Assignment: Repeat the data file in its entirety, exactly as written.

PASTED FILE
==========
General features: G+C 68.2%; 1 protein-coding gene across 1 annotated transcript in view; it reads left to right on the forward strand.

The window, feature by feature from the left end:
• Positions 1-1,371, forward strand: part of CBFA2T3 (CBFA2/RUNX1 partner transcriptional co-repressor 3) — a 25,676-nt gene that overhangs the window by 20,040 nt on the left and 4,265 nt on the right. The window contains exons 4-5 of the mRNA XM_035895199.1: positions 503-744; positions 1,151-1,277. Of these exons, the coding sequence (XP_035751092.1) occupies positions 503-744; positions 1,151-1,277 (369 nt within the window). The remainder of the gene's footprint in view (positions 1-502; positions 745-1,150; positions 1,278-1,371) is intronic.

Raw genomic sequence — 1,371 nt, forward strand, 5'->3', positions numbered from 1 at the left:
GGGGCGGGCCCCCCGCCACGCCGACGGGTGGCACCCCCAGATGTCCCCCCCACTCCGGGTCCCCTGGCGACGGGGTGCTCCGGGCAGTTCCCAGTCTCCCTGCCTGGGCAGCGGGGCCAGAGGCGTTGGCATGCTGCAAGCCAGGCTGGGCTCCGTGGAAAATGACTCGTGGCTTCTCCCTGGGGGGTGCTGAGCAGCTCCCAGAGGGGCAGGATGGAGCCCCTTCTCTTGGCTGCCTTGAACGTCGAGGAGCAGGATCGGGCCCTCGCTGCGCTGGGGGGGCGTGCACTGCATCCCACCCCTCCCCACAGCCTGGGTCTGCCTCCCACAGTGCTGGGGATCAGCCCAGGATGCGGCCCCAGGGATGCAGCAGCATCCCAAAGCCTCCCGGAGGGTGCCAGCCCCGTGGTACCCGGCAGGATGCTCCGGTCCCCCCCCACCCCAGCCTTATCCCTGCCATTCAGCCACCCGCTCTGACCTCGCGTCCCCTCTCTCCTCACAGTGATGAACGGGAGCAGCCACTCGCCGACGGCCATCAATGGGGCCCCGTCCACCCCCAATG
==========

General features: G+C 68.2%; 1 protein-coding gene across 1 annotated transcript in view; it reads left to right on the forward strand.

The window, feature by feature from the left end:
• Positions 1-1,371, forward strand: part of CBFA2T3 (CBFA2/RUNX1 partner transcriptional co-repressor 3) — a 25,676-nt gene that overhangs the window by 20,040 nt on the left and 4,265 nt on the right. The window contains exons 4-5 of the mRNA XM_035895199.1: positions 503-744; positions 1,151-1,277. Of these exons, the coding sequence (XP_035751092.1) occupies positions 503-744; positions 1,151-1,277 (369 nt within the window). The remainder of the gene's footprint in view (positions 1-502; positions 745-1,150; positions 1,278-1,371) is intronic.

Raw genomic sequence — 1,371 nt, forward strand, 5'->3', positions numbered from 1 at the left:
GGGGCGGGCCCCCCGCCACGCCGACGGGTGGCACCCCCAGATGTCCCCCCCACTCCGGGTCCCCTGGCGACGGGGTGCTCCGGGCAGTTCCCAGTCTCCCTGCCTGGGCAGCGGGGCCAGAGGCGTTGGCATGCTGCAAGCCAGGCTGGGCTCCGTGGAAAATGACTCGTGGCTTCTCCCTGGGGGGTGCTGAGCAGCTCCCAGAGGGGCAGGATGGAGCCCCTTCTCTTGGCTGCCTTGAACGTCGAGGAGCAGGATCGGGCCCTCGCTGCGCTGGGGGGGCGTGCACTGCATCCCACCCCTCCCCACAGCCTGGGTCTGCCTCCCACAGTGCTGGGGATCAGCCCAGGATGCGGCCCCAGGGATGCAGCAGCATCCCAAAGCCTCCCGGAGGGTGCCAGCCCCGTGGTACCCGGCAGGATGCTCCGGTCCCCCCCCACCCCAGCCTTATCCCTGCCATTCAGCCACCCGCTCTGACCTCGCGTCCCCTCTCTCCTCACAGTGATGAACGGGAGCAGCCACTCGCCGACGGCCATCAATGGGGCCCCGTCCACCCCCAATG